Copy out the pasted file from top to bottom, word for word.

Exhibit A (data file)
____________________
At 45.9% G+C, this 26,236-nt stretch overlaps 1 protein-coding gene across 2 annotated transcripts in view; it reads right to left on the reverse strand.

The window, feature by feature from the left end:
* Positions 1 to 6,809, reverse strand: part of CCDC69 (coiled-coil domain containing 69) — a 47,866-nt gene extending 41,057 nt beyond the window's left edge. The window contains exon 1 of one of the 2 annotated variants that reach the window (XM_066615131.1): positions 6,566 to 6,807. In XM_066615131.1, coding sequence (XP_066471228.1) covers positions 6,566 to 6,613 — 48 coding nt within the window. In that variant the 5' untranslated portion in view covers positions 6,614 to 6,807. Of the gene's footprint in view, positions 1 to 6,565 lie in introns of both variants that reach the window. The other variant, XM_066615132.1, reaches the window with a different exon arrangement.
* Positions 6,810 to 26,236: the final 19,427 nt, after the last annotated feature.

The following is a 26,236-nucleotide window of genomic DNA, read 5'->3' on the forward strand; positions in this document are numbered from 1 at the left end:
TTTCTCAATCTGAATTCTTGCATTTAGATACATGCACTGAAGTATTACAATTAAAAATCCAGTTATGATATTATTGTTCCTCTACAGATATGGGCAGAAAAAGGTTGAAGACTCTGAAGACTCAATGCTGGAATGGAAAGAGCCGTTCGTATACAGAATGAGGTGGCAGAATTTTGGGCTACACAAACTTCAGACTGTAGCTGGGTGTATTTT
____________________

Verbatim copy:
At 45.9% G+C, this 26,236-nt stretch overlaps 1 protein-coding gene across 2 annotated transcripts in view; it reads right to left on the reverse strand.

The window, feature by feature from the left end:
* Positions 1 to 6,809, reverse strand: part of CCDC69 (coiled-coil domain containing 69) — a 47,866-nt gene extending 41,057 nt beyond the window's left edge. The window contains exon 1 of one of the 2 annotated variants that reach the window (XM_066615131.1): positions 6,566 to 6,807. In XM_066615131.1, coding sequence (XP_066471228.1) covers positions 6,566 to 6,613 — 48 coding nt within the window. In that variant the 5' untranslated portion in view covers positions 6,614 to 6,807. Of the gene's footprint in view, positions 1 to 6,565 lie in introns of both variants that reach the window. The other variant, XM_066615132.1, reaches the window with a different exon arrangement.
* Positions 6,810 to 26,236: the final 19,427 nt, after the last annotated feature.

The following is a 26,236-nucleotide window of genomic DNA, read 5'->3' on the forward strand; positions in this document are numbered from 1 at the left end:
TTTCTCAATCTGAATTCTTGCATTTAGATACATGCACTGAAGTATTACAATTAAAAATCCAGTTATGATATTATTGTTCCTCTACAGATATGGGCAGAAAAAGGTTGAAGACTCTGAAGACTCAATGCTGGAATGGAAAGAGCCGTTCGTATACAGAATGAGGTGGCAGAATTTTGGGCTACACAAACTTCAGACTGTAGCTGGGTGTATTTT